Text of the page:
Advertisement
  1. News

Failure of Hernando's Nature Coast tourism center has lessons

Hernando Beach residents pack the County Commission chambers at the County Government Center in Brooksville on June 24, 2014 to protest the rezoning proposal to build the Nature Coast education and tourism center next to the Blue Pelican Marina along Shoal Line Boulevard in Hernando Beach.
Published Jan. 22, 2015

HERNANDO BEACH — Hernando County Administrator Len Sossamon wanted it to be the centerpiece of what he called "the Nature Coast experience."

But after 10 months of controversy and changes in direction, none of which caught on, the Nature Coast Education and Tourism Center ended up more like the "brilliant blunder," as one critic called it during the debate.

Earlier this month, a unanimous County Commission voted to tell the state to keep the $3 million the Legislature had allocated for the project last spring. That allows the county to keep the $3 million in local funds it had promised as a match.

What happened? There were several factors, those involved say, and plenty of lessons to be learned from the experience.

"It turns out that not everyone thought it was a great idea, for various reasons,'' Sossamon said. "For some, it was environmental reasons, and for others, economic and financial reasons.''

Figuring that tourism was Florida's No. 1 business, he said, "it just looked like an opportunity to me to provide the citizens of Hernando County a new venue for tourism and recreation.''

One of the early plans included a beach, and Sossamon noted that large-scale beaches aren't available to the community now. Still, he said, "unfortunately maybe we didn't think far enough ahead in terms of how the public … would perceive it.''

Originally proposed to be part of a controversial rezoning at Blue Pelican Marina in Hernando Beach, the education center got stripped from the Shoal Line Boulevard location in a public hearing. Then it was proposed for the Weekiwachee Preserve, followed by the Weeki Wachee Springs State Park and finally for an east-side location at Interstate 75 and State Road 50 before landing back beside the preserve on the old Hernando Beach water tower site owned by the county.

Commissioner Diane Rowden favored the east Hernando location. Cost, both upfront and ongoing, was the big factor for commissioners Jim Adkins, Nick Nicholson and Jeff Holcomb.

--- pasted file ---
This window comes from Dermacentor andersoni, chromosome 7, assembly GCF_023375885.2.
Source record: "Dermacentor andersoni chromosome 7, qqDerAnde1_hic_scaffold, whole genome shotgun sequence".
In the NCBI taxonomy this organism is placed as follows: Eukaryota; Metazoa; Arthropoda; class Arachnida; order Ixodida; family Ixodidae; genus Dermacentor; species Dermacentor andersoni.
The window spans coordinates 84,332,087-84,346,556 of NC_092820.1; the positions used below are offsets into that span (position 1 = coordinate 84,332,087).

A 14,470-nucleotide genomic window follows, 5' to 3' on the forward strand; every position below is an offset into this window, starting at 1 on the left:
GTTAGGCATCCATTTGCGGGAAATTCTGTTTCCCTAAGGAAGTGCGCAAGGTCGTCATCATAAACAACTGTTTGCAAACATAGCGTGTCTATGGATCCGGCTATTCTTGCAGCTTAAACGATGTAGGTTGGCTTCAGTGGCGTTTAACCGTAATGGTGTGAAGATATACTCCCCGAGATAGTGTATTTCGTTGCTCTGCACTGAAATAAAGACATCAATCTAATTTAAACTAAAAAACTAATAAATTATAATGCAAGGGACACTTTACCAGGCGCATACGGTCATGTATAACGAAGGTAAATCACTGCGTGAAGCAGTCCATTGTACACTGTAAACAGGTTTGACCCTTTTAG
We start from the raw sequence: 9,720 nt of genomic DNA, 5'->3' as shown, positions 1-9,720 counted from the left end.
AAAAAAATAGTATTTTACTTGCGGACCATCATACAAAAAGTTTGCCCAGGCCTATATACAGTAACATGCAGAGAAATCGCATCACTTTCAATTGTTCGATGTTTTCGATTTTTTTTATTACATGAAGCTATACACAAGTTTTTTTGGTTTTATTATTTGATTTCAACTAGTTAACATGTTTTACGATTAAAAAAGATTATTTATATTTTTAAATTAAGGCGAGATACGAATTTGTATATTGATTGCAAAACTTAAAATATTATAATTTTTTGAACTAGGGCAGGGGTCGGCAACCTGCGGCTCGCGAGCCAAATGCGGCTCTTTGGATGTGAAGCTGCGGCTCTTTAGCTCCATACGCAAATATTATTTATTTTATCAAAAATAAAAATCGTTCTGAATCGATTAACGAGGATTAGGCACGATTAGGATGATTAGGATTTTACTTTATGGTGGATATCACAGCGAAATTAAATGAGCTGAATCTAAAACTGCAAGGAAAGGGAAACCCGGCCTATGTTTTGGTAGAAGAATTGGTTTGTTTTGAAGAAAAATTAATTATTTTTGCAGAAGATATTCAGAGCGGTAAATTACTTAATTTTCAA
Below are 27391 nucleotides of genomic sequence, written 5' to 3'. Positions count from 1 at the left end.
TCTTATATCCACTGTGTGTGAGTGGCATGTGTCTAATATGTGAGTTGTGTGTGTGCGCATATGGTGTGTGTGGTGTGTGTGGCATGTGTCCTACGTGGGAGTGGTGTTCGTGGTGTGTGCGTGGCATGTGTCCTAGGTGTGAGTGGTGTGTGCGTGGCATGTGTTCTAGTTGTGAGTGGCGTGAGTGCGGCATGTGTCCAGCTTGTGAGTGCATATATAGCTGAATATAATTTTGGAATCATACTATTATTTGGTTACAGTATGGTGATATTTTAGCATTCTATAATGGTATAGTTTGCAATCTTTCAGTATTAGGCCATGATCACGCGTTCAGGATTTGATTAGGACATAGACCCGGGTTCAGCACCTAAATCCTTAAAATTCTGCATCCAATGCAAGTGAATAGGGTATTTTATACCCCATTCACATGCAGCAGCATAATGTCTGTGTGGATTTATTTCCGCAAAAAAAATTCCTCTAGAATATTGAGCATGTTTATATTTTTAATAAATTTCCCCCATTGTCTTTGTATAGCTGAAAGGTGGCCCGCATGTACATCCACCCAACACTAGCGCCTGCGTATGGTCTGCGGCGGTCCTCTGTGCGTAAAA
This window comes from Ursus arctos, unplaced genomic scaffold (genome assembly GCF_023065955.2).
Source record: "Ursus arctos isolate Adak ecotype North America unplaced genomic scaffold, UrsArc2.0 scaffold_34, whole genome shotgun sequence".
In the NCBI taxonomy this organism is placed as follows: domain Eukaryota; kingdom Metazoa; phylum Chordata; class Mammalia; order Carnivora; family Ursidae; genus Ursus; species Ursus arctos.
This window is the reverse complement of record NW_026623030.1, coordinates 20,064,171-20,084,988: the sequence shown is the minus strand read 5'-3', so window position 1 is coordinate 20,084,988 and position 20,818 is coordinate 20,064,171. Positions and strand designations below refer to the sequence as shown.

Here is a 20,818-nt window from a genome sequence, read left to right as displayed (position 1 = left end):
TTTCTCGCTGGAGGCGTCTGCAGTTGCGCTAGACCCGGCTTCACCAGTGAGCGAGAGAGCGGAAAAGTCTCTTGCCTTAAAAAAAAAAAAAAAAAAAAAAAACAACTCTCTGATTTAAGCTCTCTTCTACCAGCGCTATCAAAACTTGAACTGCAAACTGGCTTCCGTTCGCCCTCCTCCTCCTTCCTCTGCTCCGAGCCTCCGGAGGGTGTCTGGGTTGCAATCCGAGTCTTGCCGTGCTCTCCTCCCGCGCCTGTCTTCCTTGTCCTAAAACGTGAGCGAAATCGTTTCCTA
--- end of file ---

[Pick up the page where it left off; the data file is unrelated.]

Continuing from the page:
"I think the lesson here is to be able to do as much research as possible prior to making requests of our state legislators. We should do our best to have location, plans and costs defined as best we can,'' Holcomb said.

Commissioner Wayne Dukes told the Hernando Beach Property Owners Association last week that he saw the decision to send the money back as "an opportunity lost,'' but noted that he voted with the rest of commissioners, "rather than showing disharmony on the board."

Dukes' business relationship with the marina owner and his admissions of working with him for months before the rezoning on an overall vision for improvements in Hernando Beach earned him sharp criticism from neighbors opposed to the rezoning.

Hernando Beach resident Jude Simpson said that giving the money back was the right move.

The project was "vague and undefined in the beginning, and there was no community input in the planning stages,'' she noted.

The awarding of the funding was also not transparent, she said, and "no one familiar with the coastal environment would have ever put it in the filled wetlands'' at Blue Pelican Marina.

Simpson and dozens of others also opposed placing the center in the Weekiwachee Preserve.

"It was definitely over the top in its design, and there was a lack of understanding and a lack of appreciation of the type of environment it was supposed to educate people about,'' Simpson said.

"This was the worst kind of Tallahassee pork barrel project. It was unrequested, unneeded and would have artificially accelerated the damage to the environment and the Weekiwachee Preserve and destroyed the quality of life in unique, isolated and tranquil residential Hernando Beach,'' said Forrest Bennett, who rallied hundreds of his neighbors to write letters and pack a half-dozen public meetings on the topic.

"Rule No. 1 is, you don't protect the environment by crassly exploiting it," said Bennett, formerly a member of the county's Environmentally Sensitive Lands Committee. "Artificially created industrial tourism leads to the decline of the very thing the county was claiming to embrace.''

Ron Wolf, brother of Blue Pelican Marina owner Gordon Wolf, was disgusted with the county's decisions on the education center placement.

"It's just the nature of this county,'' he said, calling local politicians "wishy-washy" and criticizing them for making a decision based on the opinions of vocal critics.